The Blake Project, the brand consultancy behind Branding Strategy Insider, delivers interactive brand education workshops and keynote speeches designed to align marketers on essential concepts in brand management and empower them to release the full potential of the brands they manage.
Archive for January, 2012
Almost 20 years ago, I first set foot in developing China, and into the early boom years of that country’s remarkable transformation. As the first Marketing Director for Procter & Gamble China, over the next 3 years I saw the incredible vibrancy, growth and opportunity of a developing market firsthand.
Since then, I’ve led organizations with businesses in virtually every major developing market around the world. While no two markets are precisely the same, they share many important features when it comes to Marketing success or lack thereof.
So, it’s natural to reflect: what have I learned as a Marketer from those experiences?
1. Walk the Street – When I arrived in China in 1994, it was like landing blindfolded in an emerging market. There were no TV ratings or market share data beyond Guangzhou, Beijing, and Shanghai—which collectively accounted for 5% of the Chinese population.
What to do?
Walk the street. Once a month, we would get on a plane and travel to a secondary provincial city and walk the streets, visiting 15-20 stores a day, talking to the merchants about what sold, what didn’t, and why.
Sometimes the best market research is simply getting out and talking to lots and lots of real people. That’s how we learned that sachets, or small 5-10g bags of detergent for once a week use, would never work like they did in shampoo.Read More
Like people, brands don’t live forever.* They’re born into the marketplace, grow and become successful, then iconic, and then stale as week old bread. The driver underpinning all these phases is unrelenting and rapid change. Seemingly, the forces driving our global economy are getting harder for brand owners to keep up with. Brands are dynamic. Brands have their cycles and they run their course. What’s difficult for brand owners and managers to grasp is when to continue to invest precious capital into a tired under-performing brand or move on.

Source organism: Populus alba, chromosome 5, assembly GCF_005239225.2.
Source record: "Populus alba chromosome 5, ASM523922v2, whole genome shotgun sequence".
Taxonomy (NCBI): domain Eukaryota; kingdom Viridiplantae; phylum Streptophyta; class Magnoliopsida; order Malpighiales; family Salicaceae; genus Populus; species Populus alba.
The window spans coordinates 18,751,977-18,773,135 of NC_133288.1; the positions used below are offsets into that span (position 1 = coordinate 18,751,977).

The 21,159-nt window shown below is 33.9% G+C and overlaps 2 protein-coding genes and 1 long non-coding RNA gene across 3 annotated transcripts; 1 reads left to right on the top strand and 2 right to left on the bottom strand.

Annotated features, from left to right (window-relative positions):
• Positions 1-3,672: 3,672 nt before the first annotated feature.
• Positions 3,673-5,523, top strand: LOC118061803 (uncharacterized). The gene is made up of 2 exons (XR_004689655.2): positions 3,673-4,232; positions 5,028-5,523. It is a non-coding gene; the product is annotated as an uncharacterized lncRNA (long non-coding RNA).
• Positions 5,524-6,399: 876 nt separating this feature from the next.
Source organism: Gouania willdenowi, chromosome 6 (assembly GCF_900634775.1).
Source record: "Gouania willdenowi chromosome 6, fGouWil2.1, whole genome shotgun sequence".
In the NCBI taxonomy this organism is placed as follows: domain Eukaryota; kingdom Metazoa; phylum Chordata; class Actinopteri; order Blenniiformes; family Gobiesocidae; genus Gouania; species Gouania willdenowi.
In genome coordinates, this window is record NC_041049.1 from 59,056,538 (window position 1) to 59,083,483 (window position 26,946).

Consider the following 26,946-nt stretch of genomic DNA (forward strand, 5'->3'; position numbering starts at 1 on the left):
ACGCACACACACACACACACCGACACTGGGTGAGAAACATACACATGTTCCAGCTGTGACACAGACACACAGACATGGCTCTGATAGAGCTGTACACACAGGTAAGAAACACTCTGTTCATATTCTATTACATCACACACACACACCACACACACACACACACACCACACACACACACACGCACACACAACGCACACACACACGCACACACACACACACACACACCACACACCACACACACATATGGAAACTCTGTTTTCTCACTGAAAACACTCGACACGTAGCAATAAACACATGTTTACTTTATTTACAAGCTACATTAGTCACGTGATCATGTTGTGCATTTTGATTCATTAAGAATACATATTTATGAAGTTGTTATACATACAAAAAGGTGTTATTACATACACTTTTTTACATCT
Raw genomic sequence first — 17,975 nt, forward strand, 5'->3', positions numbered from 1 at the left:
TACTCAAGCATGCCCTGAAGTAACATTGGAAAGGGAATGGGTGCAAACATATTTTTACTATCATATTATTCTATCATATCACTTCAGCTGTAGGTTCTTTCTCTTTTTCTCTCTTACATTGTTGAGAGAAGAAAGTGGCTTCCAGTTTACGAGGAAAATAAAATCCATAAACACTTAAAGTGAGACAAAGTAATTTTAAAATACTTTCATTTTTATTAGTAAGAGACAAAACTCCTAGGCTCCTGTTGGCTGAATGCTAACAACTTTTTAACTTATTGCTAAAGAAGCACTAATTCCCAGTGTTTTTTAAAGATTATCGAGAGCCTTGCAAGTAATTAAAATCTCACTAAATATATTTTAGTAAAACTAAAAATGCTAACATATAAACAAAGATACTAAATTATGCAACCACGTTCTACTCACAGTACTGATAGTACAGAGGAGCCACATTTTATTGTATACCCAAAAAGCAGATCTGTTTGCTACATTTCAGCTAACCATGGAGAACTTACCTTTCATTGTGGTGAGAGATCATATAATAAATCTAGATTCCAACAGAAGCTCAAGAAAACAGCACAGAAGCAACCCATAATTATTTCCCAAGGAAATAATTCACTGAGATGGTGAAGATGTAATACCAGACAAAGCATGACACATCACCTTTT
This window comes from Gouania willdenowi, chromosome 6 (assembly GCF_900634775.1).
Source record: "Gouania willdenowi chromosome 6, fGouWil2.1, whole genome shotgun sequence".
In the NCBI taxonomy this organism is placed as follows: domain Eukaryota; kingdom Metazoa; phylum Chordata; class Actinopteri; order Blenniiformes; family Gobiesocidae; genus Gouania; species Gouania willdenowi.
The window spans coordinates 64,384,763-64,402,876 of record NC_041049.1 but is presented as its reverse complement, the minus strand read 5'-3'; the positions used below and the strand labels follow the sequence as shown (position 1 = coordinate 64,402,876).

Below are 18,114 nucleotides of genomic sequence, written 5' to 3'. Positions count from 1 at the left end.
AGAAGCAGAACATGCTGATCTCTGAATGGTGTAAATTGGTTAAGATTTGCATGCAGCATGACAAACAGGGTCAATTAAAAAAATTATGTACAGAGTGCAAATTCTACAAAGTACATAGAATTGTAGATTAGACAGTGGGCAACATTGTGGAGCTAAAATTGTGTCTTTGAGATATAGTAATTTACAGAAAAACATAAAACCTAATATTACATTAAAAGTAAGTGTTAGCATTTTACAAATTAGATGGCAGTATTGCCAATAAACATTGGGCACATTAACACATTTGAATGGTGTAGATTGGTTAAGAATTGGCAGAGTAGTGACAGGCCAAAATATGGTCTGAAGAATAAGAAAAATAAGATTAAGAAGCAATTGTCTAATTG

This is particularly true if the brand was once a leader in the market. Market success always creates size, power, and breeds a false sense of security (think arrogance). Over time, this creates an unrealistic view of the marketplace reality, and a lack of urgency to correct course in maintaining relevancy among consumers the brand serves. In the US, both Sears and Kodak are stunning, real-time examples of this dynamic. (Kodak founder George Eastman pictured on the left)
Danger lurks when brand owners and managers of iconic brands become inwardly focused and miss new opportunities or competitive threats. Complacency by brand owners becomes the norm, and endless advertising messages, brand extensions, and ultimately commoditization blur the brand’s compelling meaning in the minds of consumers.
Often, the key to lasting brand success — longer brand life spans is an internal push to evolve and repel complacency. Leaving weaker brands and their brand managers to fade away and take their rightful place in brand history.
*Unless they continue to meet human needs, the ultimate reason for a brands' existence
Sponsored By: The Two-Day Brand Positioning WorkshopRead More
It is never too early in the process to understand who your brand’s customers are, what motivates them and how to reach them. Doing this at the end of the product development process is usually too late. You will have developed a more unique and compelling solution if it was based on these insights earlier on in the process.
Your solution needs to deliver greater value (that is more functional, emotional, experiential or self-expressive benefits for less money or effort) than competitive offerings for it to break through and gain share. Make sure you understand what your brand’s unique value proposition is. (brand positioning is a process that will define what your brand stands for/what it can 'own' in the mind)